Howell’s lawyers noted that Higgins, on November 19, 2010, armed with an affidavit, stated that no petition was sought to wind-up First Financial Trust, but the appointment of an administrator was merely to carry out the company’s obligations. Howell’s lawyers said that during the proceedings, Higgins voiced his concerns as to the whereabouts of the trust’s asset.

They noted however, that by the application hearing date, affidavits were filed in Jamaican proceedings, stating the real assets held by First Financial Trust in Jamaica, and the bona fide use of the company’s funds. They said that the exhibits of the Jamaican Court were thereafter used as grounds for the TCI FSC to intervene by seeking the court’s appointment of administrators, messers Bacchus and Thompson.

Howell’s attorneys further argued that on December 10, 2010, former local high court judge, Justice Richard Williams, made a Protection Order, pursuant to Section 38 of the FSC Ordinance 2007, but appointed only one administrator Ian Thompson.

The plaintiff’s lawyers further argued that by that date, the Jamaican court had already ruled that the assets complained of were in fact substantially identified as owned or controlled by First Financial Trust, and therefore showed that Howell’s assertions concerning the whereabouts of the trust assets were accurate.

The court document showed that Higgins filed a second affidavit on January 18, 2011, seeking the appointment of Maria Ferere as the sole administrator, which Howell’s lawyers claimed, ignored the right of their client to have a fair hearing based on the complaints made as to the unlawful wresting of control of the company.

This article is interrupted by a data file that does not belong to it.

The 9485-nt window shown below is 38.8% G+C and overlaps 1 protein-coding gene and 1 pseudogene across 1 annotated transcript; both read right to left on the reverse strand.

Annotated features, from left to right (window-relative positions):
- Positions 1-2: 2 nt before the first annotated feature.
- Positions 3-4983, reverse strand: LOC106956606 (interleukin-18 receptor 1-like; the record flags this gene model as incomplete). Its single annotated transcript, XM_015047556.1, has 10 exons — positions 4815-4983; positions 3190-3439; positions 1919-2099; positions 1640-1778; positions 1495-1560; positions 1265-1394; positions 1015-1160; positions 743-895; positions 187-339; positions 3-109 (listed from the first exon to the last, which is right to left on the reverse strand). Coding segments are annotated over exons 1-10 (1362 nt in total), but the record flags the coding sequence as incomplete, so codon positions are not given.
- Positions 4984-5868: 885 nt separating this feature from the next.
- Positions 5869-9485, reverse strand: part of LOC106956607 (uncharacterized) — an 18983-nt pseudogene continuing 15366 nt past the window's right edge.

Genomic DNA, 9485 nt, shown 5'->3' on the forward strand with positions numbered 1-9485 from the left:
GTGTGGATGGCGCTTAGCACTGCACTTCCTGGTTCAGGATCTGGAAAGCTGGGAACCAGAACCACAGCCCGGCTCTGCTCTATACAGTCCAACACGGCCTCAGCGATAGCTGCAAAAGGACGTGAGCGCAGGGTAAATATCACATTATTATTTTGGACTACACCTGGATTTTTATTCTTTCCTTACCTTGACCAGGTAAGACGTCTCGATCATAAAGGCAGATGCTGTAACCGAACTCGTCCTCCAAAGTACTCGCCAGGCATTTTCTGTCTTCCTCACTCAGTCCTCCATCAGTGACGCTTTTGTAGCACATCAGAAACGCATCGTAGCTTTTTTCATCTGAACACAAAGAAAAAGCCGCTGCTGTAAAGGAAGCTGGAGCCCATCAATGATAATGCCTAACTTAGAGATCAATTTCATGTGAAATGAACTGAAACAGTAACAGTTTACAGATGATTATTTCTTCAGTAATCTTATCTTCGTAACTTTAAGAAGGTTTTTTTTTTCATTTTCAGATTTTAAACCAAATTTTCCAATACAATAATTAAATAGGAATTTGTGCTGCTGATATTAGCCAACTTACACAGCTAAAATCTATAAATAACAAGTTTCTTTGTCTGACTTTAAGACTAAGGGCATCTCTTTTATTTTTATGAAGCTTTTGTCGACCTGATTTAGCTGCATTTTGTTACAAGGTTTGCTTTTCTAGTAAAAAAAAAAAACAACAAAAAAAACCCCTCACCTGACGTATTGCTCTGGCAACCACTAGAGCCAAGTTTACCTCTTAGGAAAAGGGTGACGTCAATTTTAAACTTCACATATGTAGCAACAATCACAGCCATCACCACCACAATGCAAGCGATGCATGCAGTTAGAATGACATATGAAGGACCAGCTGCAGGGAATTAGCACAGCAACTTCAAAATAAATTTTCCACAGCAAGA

Howell, charged that despite the Jamaican Court proceeding on February 11, 2011, the FSC, under Higgins’s stewardship, maliciously and without reasonable or probable cause, presented a winding-up petition against First Financial Trust, in the TCI Supreme Court.

Howell’s lawyers claimed that the petition was not supported by an affidavit and the defendants alleged that Higgins had dissipated the restricted deposit without the FSC’s consent and further, that First Financial Trust was likely to become insolvent, without providing proof.

Justice Geoffrey Martin granted the petition on May 18, 2011, giving no reasons for his decision, according to Howell’s lawyers, other than reasons Higgins provided.

Howell’s attorneys claimed that Higgins, among other things, failed to make any proper legal assessment of the documentation in his possession or of legal proceedings in Jamaica, so he could arrive at an informed opinion as to the possible ramification of the company.

They said he should have educated himself as to whether the Jamaican claim was properly grounded or whether it should have continued in Jamaica after the appointment of an administrator. They said his malice and bad faith continued when he presented the petition to wind-up First Financial Trust in furtherance to his bad faith decision to place it in administration, and allowing an interloper to prosecute litigation in the name of the company, which caused severe harm, loss and damage to Howell.

They further claimed that Higgins ought to have known that the Turks and Caicos Islands was the proper forum for the matter to be litigated instead of Jamaica because the company was registered and regulated here and not Jamaica.

They said that the defendants should have taken every level of care to determine the applicable law and its effects on the company in the Turks and Caicos Islands, before using the proceedings in Jamaica as grounds for enforcing against First Financial Trust.

They said also that Higgins and the FSC owed a duty of care to present a winding-up petition based on evidence. They added that as a result of their malicious and reckless manner, where the FSC also failed to uphold statutory duties to Howell, their client had sustained injury to his reputation, suffered loss and damage, and incurred expenses.

(Left) Delroy Howell (Right) Kevin Higgins